“All of these activities have been welcomed and used, and meant visits have been longer,” says Westwood. “The museum had its highest visitor figures for December in recent years. This cannot be directly attributed to the warm spaces initiative, but it will have helped, and the museum staff are seeing repeat visits.”
It’s not just heated spaces that museums have been providing through the winter. Before Christmas, Erewash Museum in Nottinghamshire (which is now threatened with its own council cuts) put out a call for a toy drive to help local families cover soaring costs over the festive season.
The response was overwhelming, says the museum’s co-manager, Simon Brown, with hundreds of people getting in touch via Facebook to offer toys and books. “People kept dropping more stuff off,” he says.
We’re a space people feel comfortable coming into, who might not feel as comfortable coming into a food bank
The museum collected toys over a two-week period and then opened its community space up for people to come and choose what they needed. Unlike food banks, which are means tested, the toys were offered on a “no-questions-asked” basis, enabling a wider range of people to benefit. “I spoke to a full-time nurse who was in a real pickle because she couldn’t use the food bank,” says Brown. “It’s been really emotional for me and my colleagues here.”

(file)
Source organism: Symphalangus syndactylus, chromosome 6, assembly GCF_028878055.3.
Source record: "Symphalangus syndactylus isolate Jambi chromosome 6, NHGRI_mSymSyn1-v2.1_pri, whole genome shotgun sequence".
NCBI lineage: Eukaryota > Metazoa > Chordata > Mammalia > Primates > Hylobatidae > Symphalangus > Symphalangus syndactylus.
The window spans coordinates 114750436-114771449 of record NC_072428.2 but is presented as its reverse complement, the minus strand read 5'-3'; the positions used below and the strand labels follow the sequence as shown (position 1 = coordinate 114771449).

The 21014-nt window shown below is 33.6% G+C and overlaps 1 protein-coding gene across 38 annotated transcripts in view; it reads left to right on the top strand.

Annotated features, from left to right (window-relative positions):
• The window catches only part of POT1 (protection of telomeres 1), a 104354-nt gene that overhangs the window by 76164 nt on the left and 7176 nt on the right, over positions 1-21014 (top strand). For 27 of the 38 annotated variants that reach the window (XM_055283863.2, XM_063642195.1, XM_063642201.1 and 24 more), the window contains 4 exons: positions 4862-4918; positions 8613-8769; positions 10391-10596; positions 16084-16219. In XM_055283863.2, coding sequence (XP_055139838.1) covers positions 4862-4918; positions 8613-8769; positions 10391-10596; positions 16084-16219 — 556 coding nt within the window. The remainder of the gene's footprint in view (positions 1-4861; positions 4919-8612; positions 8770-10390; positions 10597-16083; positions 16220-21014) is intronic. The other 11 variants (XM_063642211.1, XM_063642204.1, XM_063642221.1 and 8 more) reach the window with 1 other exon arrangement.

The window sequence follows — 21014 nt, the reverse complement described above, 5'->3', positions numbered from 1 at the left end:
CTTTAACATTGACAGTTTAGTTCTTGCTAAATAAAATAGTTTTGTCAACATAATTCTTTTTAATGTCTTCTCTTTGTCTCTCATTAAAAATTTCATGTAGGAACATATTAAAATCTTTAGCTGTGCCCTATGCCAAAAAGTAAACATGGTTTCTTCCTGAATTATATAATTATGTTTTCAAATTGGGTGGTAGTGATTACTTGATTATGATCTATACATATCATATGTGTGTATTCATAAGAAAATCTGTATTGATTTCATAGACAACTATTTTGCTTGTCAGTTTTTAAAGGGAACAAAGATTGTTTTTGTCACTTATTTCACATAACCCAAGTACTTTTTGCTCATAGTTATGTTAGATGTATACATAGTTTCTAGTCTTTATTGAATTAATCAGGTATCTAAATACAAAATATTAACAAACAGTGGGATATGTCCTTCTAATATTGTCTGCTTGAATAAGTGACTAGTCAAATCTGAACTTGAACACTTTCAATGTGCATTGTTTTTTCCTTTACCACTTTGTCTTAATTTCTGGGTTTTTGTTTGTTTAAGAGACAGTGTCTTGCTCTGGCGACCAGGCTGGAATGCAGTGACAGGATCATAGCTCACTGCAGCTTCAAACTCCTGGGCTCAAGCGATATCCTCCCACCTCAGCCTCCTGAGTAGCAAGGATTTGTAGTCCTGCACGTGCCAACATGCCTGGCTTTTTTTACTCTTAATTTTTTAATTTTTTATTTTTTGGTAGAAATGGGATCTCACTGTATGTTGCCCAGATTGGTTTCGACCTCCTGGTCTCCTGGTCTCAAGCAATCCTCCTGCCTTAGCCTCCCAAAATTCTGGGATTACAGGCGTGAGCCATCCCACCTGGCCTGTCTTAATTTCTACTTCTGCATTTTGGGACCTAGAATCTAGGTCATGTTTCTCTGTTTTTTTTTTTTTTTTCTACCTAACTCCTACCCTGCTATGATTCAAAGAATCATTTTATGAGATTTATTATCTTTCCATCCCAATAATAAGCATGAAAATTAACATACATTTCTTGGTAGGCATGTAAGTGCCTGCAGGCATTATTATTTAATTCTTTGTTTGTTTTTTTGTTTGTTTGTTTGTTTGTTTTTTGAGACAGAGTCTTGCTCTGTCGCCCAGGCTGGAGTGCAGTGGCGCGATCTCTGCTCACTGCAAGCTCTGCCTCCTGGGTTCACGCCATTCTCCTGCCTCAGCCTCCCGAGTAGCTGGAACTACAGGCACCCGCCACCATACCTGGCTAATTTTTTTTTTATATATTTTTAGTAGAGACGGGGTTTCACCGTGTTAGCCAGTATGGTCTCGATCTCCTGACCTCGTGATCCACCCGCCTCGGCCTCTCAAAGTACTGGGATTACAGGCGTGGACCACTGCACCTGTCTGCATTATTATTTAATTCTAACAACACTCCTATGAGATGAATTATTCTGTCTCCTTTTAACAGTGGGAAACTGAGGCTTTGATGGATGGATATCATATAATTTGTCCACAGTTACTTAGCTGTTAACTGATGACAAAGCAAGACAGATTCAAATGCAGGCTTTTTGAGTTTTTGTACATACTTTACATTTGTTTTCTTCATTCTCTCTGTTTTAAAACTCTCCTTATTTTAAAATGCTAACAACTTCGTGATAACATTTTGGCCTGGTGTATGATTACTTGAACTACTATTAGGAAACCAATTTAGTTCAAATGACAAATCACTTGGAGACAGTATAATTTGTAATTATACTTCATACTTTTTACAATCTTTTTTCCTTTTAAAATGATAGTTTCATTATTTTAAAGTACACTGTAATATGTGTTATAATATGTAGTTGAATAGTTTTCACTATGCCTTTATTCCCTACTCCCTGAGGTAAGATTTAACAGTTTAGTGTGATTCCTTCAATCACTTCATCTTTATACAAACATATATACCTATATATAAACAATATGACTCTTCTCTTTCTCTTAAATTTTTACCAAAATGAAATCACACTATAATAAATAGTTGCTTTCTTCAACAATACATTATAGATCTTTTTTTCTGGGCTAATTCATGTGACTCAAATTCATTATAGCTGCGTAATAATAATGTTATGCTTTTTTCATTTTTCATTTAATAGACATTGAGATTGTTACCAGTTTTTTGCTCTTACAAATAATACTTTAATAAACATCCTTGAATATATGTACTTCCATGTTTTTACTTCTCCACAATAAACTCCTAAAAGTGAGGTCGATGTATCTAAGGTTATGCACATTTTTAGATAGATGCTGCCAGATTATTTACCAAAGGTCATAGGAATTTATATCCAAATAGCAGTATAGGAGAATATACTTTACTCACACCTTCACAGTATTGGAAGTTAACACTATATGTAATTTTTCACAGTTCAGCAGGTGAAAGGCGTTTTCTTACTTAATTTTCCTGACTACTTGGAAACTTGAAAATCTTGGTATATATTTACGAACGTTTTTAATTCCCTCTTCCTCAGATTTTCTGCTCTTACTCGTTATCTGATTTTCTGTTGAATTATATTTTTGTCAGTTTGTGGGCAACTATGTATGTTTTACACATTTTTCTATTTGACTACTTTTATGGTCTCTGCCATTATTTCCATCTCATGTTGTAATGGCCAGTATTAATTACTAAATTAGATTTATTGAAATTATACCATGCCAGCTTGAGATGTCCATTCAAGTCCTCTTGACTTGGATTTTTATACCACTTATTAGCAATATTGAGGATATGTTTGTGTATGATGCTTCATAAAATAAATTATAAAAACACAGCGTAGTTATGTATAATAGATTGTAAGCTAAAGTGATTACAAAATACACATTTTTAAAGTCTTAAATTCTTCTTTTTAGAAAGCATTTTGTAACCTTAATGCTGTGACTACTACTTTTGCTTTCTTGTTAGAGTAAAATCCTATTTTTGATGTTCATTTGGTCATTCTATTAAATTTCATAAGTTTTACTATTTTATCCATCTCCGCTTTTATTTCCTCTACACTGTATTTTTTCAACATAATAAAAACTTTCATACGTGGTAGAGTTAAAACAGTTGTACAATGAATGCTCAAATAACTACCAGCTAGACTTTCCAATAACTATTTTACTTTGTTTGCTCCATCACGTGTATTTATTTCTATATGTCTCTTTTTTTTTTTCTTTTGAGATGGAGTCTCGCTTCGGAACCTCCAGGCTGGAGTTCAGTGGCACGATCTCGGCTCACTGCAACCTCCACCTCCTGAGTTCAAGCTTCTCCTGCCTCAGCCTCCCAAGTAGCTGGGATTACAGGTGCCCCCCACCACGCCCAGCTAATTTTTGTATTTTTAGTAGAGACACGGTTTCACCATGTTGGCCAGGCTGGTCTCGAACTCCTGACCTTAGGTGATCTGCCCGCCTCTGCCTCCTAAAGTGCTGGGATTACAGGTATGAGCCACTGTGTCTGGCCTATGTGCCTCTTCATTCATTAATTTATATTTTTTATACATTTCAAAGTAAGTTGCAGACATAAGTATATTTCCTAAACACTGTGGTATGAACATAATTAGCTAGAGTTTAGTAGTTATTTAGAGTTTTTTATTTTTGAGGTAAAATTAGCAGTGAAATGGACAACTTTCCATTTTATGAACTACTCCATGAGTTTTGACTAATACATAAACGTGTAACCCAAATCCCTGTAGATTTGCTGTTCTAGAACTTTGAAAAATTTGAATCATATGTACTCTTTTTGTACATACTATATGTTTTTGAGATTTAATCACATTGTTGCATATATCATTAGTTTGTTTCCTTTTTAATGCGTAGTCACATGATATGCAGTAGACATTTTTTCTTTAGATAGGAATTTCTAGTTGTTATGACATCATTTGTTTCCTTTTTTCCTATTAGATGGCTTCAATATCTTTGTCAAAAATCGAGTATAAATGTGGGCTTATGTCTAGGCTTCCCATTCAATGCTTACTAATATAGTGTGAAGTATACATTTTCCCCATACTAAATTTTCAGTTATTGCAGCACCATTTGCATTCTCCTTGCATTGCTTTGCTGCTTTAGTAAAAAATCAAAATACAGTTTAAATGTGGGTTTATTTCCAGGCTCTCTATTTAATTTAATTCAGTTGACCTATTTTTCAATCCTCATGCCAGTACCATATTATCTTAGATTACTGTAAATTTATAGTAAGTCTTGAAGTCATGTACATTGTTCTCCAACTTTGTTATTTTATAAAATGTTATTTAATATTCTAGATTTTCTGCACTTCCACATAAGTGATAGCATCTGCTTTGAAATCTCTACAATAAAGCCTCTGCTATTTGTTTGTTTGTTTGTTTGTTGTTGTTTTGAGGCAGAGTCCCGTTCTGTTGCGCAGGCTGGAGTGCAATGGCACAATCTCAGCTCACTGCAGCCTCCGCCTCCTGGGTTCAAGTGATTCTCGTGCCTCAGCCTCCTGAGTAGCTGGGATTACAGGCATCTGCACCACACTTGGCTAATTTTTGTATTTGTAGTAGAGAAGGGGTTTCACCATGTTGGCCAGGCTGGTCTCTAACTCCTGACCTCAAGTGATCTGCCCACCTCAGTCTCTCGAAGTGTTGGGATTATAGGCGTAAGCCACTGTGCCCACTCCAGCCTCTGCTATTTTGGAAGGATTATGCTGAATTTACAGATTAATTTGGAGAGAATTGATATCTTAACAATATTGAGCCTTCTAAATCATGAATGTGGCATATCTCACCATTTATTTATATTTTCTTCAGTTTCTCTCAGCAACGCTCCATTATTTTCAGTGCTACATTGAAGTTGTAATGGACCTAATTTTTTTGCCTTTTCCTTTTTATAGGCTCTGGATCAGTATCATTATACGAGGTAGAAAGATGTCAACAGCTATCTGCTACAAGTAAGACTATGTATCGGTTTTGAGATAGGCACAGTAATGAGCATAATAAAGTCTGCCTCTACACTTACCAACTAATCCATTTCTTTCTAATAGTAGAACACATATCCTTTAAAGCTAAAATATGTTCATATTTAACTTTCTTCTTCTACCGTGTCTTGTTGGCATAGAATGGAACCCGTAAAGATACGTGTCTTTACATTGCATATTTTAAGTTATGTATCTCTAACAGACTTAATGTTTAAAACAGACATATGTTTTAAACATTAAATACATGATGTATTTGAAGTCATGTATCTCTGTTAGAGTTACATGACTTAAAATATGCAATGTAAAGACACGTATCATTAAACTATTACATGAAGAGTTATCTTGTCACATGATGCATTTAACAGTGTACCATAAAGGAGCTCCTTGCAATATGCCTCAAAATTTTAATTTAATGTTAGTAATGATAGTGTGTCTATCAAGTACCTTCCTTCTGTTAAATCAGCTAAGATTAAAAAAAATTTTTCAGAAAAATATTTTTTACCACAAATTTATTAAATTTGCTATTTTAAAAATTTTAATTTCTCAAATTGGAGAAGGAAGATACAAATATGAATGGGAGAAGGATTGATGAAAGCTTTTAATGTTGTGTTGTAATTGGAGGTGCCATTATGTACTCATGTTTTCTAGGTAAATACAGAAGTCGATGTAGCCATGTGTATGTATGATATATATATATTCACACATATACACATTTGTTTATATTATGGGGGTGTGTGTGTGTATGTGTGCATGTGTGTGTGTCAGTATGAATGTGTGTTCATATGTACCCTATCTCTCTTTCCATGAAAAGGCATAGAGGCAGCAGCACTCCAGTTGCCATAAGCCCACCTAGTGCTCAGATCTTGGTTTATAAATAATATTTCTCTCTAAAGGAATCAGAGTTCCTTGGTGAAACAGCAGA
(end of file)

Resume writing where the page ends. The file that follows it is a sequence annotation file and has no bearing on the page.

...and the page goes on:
The museum’s main concern was that people would not feel comfortable to come in and collect the toys, but this was allayed on the first day when queues began forming out the door. The drive was helped by the museum’s close relationship with the community, says Brown, as well as the fact that many of its staff live within the area, understand local needs and are well practised in responding quickly to them.
“The museum is amazing in the way that it is embedded in the community,” says Brown. “We’re a space that people feel comfortable coming into, who might not feel as comfortable going to a food bank. There were also a lot of people who had never come before – it may be that they want to come and engage with the other things we do.”
With all of the donated toys gone within three days, the museum put out another call – this time asking for more specific donations, such as toys for older children. Anything left over was given to a local church to be distributed to families on Christmas Eve. The drive has led to new partnerships with the church and other community organisations, which Brown says is vital to help avoid the duplication of effort.
Note of caution
One pitfall that Brown warns museums to watch out for is that, with a largely middle-class, there may be a lack of understanding in the organisation as to what will be relevant and useful to people, and well-meaning measures could come across as inappropriate or patronising. “Just talk to visitors and identify the need before you do anything,” he advises.
In the same way as the pandemic did, the cost of living crisis has given museums an opportunity to demonstrate how essential they are as public spaces at the heart of their communities, in spite of the challenges they face themselves. But it’s clear that more funding support and strategic leadership will be needed to enable this vital work to continue in the winters to come.